In the summer you can spend the warm nights walking around the lake or trying the rides, and during winter they put up beautiful decorations across the entire park. It is the first place I go when I want to get into the Christmas spirit and with the new winter season in February, you can light up those cold winter days too.

The Tivoli Gardens is the second oldest amusement park in the world. It opened in 1843 at the same spot it is located today in central Copenhagen.
The park has more than 25 rides but is mostly known for its many lights. Approximately 115000 lightbulbs light up the park at night, which makes it the perfect place for a romantic walk or some great pictures.

I've put together some of my favourite pictures from the winter season below, along with a few tips, to inspire you to visit Tivoli. 

The entrance to the park is so iconic and one of my favourite things about Tivoli. The lines can get long on certain days or when the Friday concerts are on, but if you buy your tickets in advance or have a season pass you can pretty much walk right in. (Buy here

If you do get cold after walking around the park, look for one of the spots where you can warm up next to the hot coals. 

During the Christmas season, a bunch of small shops - selling everything from food to christmas decorations - are built along the routes in the park. You can walk inside to heat up and do a little bit of shopping.

I hope you enjoyed the pictures. Feel free to ask me any questions you might have or leave a comment below.

GemGem

Camera equipment used: FujiX100TCanon PowerShot G7

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Tivoli Winter Season, Snow, Christmas Tree, Carrousel    Tivoli Winter Season, Snow, Christmas Tree,   

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Top 10 Best Things to Do in and Around Geneva, Switzerland

I went to Geneva the first time to visit some friends that live close by, and to be honest, my expectations weren't high. However, it didn't take me long to fall in love with the city and the beautiful surrounding areas. And now I can easily say, that this is one of the most beautiful places I have ever been and definitely the one that surprised me the most.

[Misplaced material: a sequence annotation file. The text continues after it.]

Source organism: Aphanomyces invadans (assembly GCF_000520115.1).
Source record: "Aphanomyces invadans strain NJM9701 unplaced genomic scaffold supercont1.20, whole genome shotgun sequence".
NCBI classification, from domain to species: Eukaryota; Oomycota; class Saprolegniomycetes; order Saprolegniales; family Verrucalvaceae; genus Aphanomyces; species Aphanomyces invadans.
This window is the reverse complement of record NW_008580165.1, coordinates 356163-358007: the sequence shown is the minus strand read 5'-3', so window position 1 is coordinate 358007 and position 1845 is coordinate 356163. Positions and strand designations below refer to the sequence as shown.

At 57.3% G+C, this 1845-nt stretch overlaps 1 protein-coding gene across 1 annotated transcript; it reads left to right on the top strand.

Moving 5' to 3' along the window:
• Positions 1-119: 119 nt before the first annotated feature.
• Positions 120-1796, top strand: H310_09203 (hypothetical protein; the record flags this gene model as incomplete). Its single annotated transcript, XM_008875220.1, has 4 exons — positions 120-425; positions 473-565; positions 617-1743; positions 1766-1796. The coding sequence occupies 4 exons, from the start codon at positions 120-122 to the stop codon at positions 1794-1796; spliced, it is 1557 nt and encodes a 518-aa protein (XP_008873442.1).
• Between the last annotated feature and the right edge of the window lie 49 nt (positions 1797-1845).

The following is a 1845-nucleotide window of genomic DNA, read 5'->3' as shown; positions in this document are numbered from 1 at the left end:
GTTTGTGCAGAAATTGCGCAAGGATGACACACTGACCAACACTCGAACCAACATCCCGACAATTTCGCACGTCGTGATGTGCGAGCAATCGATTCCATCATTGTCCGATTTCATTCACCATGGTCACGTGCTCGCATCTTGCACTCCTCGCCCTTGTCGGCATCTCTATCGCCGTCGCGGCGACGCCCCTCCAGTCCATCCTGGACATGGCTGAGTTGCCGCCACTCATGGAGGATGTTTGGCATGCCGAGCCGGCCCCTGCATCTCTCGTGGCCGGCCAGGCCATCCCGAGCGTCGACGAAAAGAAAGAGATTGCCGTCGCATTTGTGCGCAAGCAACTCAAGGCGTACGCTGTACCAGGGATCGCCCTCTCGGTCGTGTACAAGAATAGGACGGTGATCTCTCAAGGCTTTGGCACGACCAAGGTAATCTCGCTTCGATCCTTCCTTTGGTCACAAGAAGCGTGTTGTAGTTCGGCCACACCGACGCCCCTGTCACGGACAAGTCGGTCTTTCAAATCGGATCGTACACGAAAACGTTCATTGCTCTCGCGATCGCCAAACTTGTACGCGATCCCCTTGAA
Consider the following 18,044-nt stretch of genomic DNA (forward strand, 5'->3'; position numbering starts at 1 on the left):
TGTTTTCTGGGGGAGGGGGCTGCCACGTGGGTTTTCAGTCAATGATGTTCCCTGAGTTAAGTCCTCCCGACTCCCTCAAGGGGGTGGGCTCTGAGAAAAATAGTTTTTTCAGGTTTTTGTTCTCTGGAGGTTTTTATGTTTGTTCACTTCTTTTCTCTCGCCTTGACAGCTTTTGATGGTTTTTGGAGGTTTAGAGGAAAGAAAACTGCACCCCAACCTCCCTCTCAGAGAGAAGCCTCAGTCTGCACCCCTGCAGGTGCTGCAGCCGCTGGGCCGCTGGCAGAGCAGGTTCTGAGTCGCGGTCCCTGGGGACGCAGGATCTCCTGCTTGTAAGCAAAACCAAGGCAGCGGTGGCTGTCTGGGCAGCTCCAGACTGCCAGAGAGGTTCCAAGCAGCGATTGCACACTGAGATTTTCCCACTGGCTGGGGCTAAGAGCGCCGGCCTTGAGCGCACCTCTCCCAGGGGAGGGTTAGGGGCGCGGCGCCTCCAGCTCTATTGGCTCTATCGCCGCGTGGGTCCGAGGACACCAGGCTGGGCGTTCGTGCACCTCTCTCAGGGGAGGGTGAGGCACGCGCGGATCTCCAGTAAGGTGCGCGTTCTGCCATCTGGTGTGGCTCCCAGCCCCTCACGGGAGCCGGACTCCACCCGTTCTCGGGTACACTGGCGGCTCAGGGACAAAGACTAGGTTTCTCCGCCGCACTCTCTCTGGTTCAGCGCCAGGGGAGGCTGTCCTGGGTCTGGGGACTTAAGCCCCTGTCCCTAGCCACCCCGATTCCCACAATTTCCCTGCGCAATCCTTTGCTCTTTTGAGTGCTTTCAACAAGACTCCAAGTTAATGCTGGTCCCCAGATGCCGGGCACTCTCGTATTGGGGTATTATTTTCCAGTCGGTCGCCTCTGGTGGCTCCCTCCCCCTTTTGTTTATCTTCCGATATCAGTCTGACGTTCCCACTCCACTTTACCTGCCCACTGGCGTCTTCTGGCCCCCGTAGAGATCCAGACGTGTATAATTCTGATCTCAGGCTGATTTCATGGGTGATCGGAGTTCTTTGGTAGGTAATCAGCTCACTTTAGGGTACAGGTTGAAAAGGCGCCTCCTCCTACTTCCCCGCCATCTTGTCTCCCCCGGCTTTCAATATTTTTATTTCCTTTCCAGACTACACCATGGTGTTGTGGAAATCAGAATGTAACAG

I have put together a list of the 10 best things to do in and around Geneva so that you can get the most out of your stay.

Bonus info: All hotels in Geneva offer a free public transport pass for your entire stay, so getting around is cheap and convenient.

1. Lake Geneva: Jet d’Eau and the Pâquis Baths

Most cities have that one main tourist attraction which you will see in all the postcards. For Geneva, that attraction is the Jet d’Eau. It is basically a massive fountain shooting water up in the air, located in Lake Geneva. 
It is visible from most parts of the city as it shoots the water to an altitude of 140 metres (460 ft). 

It is possible to walk almost all the way out to the jet, but watch out, you will get wet! 🙂

At the other side of the lake is the Pâquis Baths. It is a man-made "beach" were locals and tourists cool down and go for a swim.
The first time I went to Geneva, we got to the city around 11 at night and people were still swimming in the lake and enjoying some food or drinks on the pier. 
It has a lovely atmosphere, and even when it's too cold to swim, it is still a great place to enjoy the view of the Jet and the city. 

2. The Old Town and the St. Pierre Cathedral

The Old Town is characterised by its cobblestone streets, historic buildings, sidewalk cafes and many restaurants. But it is also home to the beautiful St. Pierre Cathedral.